Author: Hunter, Lisa, Thompson, Maree Dinan
Type of paper: Abstract refereed
This presentation brings together two lecturer's accounts of exploring bodies in Health and Physical Education teacher education.
Drawing on the need for a more explicit focus on the body in teaching (Hunter 2004, lisahunter 2011) and alongside Misson and Morgan's (2000) question 'can we imagine a pedagogy that more consciously recognizes our intelligent bodies...With learning redefined as pleasure, play, and embodied? Where we can feel the emotions of learning, joy, anxiety, vulnerability, power, risk' (100-101), I have continued to explore possibilities. This paper attends to these questions using sensory ethnography and phenomenology to discuss praxis in a 24-hour teacher education course designed to bring out the embodied pedagogies of emerging teachers and their teacher educator (moi). By asking 'to what extent do bodies matter' we attempted to make meaning of the corporeal device (Evans, Davies & Rich, 2009) in pedagogy, experimenting with aesthetics (Maivorsdotter & Lundvall 2009), bodily description (Shakespeare 2009), body politics (Braun 2011), physical literacy (Whitehead 2007) and phenomenology of movement (Standal & Engelsrud 2011) to make our bodies strangely present.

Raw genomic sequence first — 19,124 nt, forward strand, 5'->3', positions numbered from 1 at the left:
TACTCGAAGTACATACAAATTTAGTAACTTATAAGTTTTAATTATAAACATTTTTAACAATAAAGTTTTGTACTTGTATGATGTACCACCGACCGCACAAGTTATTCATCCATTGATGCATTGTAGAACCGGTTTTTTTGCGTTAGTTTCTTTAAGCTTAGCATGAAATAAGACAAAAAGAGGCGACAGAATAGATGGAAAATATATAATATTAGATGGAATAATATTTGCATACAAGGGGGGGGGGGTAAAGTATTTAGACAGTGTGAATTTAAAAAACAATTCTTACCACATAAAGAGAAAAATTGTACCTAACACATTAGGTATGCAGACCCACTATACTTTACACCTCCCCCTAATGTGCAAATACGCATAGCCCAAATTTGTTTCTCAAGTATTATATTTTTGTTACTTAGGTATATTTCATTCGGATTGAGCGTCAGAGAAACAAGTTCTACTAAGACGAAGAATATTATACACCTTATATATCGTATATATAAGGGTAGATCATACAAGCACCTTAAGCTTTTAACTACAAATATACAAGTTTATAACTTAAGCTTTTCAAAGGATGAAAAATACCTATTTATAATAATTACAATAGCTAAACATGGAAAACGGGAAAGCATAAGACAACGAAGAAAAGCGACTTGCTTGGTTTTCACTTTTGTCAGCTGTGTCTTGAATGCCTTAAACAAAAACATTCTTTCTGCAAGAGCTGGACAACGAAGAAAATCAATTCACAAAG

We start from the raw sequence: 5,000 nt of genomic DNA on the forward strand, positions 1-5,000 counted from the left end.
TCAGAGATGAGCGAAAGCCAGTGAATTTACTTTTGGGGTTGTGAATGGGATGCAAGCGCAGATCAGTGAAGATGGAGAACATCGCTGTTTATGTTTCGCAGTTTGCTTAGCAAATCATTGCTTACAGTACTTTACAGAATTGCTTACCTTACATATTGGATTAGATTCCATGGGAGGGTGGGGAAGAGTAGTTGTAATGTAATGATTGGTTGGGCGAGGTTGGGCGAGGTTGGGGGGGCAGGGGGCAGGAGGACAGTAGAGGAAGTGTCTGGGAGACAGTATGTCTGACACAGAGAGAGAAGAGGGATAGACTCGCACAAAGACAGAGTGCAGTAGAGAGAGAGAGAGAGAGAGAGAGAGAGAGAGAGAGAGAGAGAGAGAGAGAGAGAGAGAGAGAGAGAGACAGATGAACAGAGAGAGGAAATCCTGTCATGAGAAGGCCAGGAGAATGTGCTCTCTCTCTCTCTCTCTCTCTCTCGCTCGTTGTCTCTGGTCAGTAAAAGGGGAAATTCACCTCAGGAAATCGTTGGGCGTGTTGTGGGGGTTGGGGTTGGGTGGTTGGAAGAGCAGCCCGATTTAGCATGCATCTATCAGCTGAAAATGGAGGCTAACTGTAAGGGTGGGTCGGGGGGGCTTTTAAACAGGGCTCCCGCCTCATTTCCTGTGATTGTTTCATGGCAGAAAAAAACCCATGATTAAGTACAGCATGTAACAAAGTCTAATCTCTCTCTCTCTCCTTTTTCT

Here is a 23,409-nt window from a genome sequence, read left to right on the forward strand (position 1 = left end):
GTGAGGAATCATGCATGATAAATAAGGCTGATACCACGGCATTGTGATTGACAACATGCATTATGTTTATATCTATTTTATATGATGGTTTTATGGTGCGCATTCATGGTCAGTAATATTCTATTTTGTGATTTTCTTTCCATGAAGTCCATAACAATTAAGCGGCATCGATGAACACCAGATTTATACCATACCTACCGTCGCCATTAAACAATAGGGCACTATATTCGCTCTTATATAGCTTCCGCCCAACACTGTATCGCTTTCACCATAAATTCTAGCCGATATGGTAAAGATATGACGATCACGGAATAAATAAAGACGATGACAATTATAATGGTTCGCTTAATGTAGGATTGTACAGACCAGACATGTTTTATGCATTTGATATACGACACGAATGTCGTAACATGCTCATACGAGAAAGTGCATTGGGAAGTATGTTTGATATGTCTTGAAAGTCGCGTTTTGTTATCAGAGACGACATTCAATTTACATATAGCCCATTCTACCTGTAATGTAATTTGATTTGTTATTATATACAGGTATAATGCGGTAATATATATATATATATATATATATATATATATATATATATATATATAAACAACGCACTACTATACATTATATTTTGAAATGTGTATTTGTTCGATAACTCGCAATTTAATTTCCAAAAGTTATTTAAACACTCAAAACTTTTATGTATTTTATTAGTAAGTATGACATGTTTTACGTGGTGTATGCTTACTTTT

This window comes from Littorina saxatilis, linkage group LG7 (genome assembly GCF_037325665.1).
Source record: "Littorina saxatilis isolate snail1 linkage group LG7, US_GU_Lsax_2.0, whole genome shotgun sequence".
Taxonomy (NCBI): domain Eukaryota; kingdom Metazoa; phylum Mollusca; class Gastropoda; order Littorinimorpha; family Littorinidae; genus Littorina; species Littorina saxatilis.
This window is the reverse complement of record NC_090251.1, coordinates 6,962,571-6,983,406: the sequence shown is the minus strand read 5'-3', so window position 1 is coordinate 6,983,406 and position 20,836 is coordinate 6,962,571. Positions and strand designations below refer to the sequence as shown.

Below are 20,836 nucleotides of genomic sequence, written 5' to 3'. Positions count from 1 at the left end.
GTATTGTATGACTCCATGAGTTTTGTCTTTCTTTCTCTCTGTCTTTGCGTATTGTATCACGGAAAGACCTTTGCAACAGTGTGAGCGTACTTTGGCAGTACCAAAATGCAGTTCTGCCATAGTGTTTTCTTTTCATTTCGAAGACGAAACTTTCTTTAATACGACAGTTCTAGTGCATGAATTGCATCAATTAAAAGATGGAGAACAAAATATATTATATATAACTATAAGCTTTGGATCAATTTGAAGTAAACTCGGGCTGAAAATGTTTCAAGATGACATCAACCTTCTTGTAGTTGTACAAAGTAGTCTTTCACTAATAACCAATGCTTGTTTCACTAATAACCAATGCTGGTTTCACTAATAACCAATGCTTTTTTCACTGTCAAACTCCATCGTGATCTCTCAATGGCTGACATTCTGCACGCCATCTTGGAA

Dr Maree DinanThompson
Generalist teachers of Health and Physical Education (HPE) bring body values, beliefs and experiences that may or may not inhibit their engagement with HPE curriculum. Morgan & Hansen (2008) explored the impact of teacher biographies and ideologies, where McMahon, Penney & DinanThompson (2011) highlight body pedagogies and the need to investigate impact on self and others. Evans, Davies & Rich (2009); Garrett & Wrench (2012); and lisahunter (2011) call for a locating of bodies in teaching HPE. This paper presents a lecturer's attempt to locate her body - both lived and living - within her teaching of HPE curriculum in teacher education. She uses a biographical and symbolic process to introduce her embodied pedagogy to generalist preservice teachers and invites them to join with her. They are engaged in praxis (Freire, 1986) to acquire a critical awareness of the phrase 'we teach who we are' (Palmer, 1998). Three examples will be shared to expand on the embodied experiences of the lecturer and two preservice teachers. Analysis highlights 'technologies of self' (Foucault, 1983) through embodied physicality (Garrett & Wrench, 2012), and body pedagogies illuminated in lived and living bodies (McMahon, Penney & DinanThompson, 2011).
Together these accounts present strategies for bodies to be made explicit in the teacher education process. We call for scholarly critique in this presentation in order to continue exploration of our own praxis as teacher educators.